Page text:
Not all of the Coronavirus support packages are subject to state aid subsidy controls: the Coronavirus Closed Businesses Lockdown Payment is subject to its restrictions, whilst the Coronavirus Job Retention Scheme (CJRS or furlough scheme) is not. For the record, state aid is usually defined along the lines of the use of public funds to provide selective support to businesses in a way that could distort competition. Hence, the CJRS does not qualify as it is not selective, whilst the lockdown grant payments have further restrictions on eligibility which means that they are. The CJRS also falls within the approval for general subsidy schemes in response to Covid in the EU Temporary Framework.

Where this gets difficult though is in the context of large or group companies. How each of the limits for the grants applies across group structures, and for subsidiaries experiencing differing levels of difficulty, is confusing at best. Bearing in mind that this is an unprecedented time, one still wouldn’t normally expect this level of confusion around whether a subsidy/state aid limit has been breached.

COVID times means that the amount of money going out of Local Authorities’ doors is huge. And businesses with lots of different locations, or complicated group structures, are taking advantage of this to survive. As such, there does need to be clear interim guidance for businesses and their advisers as to what the limits are and how this applies. Especially when these limits are constantly being moved out of necessity in relation to the changing COVID environment.

What happens say, if a group of companies has one company whose turnover has increased due to a successful pivot, and one company where turnover has fallen away to the extent that an insolvency procedure needs to be considered. The guidance says that these companies are considered to be linked for the purposes of subsidy control.  The fact that one business has had financial difficulties due to COVID means that the subsidy can be further limited to avoid state support of failing businesses.

It is not clear what should happen in this situation which is hardly going to be uncommon. And given that the penalty for getting it wrong is potentially having to repay any funds that are over the relevant subsidy limit, these are serious questions that require guidance. Or at least a lengthy FAQ.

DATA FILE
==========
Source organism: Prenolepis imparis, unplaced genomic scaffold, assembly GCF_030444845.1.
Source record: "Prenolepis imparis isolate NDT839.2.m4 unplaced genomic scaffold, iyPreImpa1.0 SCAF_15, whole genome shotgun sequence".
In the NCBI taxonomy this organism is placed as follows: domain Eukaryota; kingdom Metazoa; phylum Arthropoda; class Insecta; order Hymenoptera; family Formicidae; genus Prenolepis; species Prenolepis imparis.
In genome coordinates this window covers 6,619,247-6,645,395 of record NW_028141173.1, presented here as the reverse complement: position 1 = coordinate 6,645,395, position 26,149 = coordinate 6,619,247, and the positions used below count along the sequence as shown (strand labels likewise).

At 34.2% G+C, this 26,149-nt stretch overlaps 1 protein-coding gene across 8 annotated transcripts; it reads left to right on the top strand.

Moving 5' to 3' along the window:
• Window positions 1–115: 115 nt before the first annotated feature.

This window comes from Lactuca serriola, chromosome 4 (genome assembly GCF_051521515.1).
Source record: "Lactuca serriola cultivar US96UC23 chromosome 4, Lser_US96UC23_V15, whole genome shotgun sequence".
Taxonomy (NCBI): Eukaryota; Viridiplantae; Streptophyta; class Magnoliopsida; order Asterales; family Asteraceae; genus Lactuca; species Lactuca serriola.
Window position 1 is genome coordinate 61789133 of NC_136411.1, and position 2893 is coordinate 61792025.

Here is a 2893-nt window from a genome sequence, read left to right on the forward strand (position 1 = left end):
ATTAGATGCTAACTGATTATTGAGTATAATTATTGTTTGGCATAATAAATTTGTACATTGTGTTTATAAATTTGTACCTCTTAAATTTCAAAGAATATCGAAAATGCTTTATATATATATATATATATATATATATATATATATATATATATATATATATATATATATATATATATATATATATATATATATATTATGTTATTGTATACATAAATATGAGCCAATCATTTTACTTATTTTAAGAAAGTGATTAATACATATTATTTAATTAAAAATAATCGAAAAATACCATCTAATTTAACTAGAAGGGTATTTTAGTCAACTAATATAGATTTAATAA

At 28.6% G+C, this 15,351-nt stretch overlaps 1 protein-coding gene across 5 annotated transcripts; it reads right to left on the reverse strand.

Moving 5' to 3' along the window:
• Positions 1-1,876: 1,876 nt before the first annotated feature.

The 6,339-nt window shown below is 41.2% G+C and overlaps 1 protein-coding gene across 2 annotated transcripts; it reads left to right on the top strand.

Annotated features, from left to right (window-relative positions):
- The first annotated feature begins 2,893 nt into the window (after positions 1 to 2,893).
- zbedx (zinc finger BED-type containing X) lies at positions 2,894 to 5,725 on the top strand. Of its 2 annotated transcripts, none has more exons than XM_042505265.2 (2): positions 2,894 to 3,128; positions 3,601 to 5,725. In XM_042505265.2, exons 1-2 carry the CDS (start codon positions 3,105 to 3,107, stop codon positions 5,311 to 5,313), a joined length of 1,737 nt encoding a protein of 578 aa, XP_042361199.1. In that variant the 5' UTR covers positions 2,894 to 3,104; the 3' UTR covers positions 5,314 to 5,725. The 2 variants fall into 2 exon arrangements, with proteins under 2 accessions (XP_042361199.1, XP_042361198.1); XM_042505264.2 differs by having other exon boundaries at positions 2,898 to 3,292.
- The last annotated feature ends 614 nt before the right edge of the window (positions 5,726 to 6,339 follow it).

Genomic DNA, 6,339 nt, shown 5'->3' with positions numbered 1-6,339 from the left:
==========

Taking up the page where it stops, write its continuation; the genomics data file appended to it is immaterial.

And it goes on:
Lack of clear guidance = consequences?

Such a call for repayment, at a point in time when many companies may be struggling to meet their current liabilities (let alone a reclaim demand they aren’t expecting), could be sufficient to tip them into an insolvency procedure that may otherwise have been unnecessary.

Whilst insolvency procedures play an incredibly important role in the health of the UK’s business community, unnecessary winding up also means unnecessary job redundancies going into a time when unemployment is likely to meet new highs. Not exactly the outcome the Government would be looking for and one, it would seem, that could quite easily be avoided, at least in this particular context.

Subsidy controls are a complex issue. Ignoring the differing views on the political divide as to how they should be implemented (or to the extent they should be implemented!), the UK has clear obligations under its international commitments to come up with a situation that supports businesses, whilst not unnecessarily impinging or distorting market competition.

Time and care needs to be taken to ensure that whatever new system is developed, it achieves its goals and further cements the UK as a desirable place to do business. This should not come at the cost, however, of what businesses need in the here and now. Whilst the long-term goal is admirable, in the short term the Government needs to be issuing some sorely needed guidance now as to how subsidy controls work in the context of the Coronavirus support packages.

If you need guidance on the above, please contact us.